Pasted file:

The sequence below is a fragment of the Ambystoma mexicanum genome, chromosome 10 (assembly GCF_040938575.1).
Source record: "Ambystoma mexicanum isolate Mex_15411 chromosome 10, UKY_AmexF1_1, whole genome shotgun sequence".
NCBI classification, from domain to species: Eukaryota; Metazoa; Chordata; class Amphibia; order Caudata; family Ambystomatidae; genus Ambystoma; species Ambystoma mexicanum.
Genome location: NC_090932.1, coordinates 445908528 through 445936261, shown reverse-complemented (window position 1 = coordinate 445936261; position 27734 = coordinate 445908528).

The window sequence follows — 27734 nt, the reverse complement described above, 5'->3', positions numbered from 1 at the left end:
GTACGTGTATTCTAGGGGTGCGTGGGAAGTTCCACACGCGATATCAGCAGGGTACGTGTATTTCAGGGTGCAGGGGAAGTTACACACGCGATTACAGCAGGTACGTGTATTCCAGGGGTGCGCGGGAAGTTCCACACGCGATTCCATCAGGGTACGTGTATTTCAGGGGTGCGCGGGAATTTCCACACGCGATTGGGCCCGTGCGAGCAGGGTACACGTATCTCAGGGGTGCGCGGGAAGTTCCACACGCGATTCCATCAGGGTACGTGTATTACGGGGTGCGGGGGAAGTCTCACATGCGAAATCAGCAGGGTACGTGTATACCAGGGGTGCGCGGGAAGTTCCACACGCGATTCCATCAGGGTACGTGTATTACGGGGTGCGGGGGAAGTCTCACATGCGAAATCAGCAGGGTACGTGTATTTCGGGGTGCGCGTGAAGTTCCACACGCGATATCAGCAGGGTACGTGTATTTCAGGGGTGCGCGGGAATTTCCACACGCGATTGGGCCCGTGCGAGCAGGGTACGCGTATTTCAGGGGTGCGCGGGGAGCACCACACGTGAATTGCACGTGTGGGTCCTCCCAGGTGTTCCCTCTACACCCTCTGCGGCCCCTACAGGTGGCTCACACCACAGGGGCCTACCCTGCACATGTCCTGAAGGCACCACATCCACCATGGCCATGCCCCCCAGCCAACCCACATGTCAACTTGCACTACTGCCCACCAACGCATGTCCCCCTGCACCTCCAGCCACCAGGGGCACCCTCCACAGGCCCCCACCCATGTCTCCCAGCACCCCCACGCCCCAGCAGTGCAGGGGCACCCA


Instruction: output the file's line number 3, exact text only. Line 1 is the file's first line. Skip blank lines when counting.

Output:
NCBI classification, from domain to species: Eukaryota; Metazoa; Chordata; class Amphibia; order Caudata; family Ambystomatidae; genus Ambystoma; species Ambystoma mexicanum.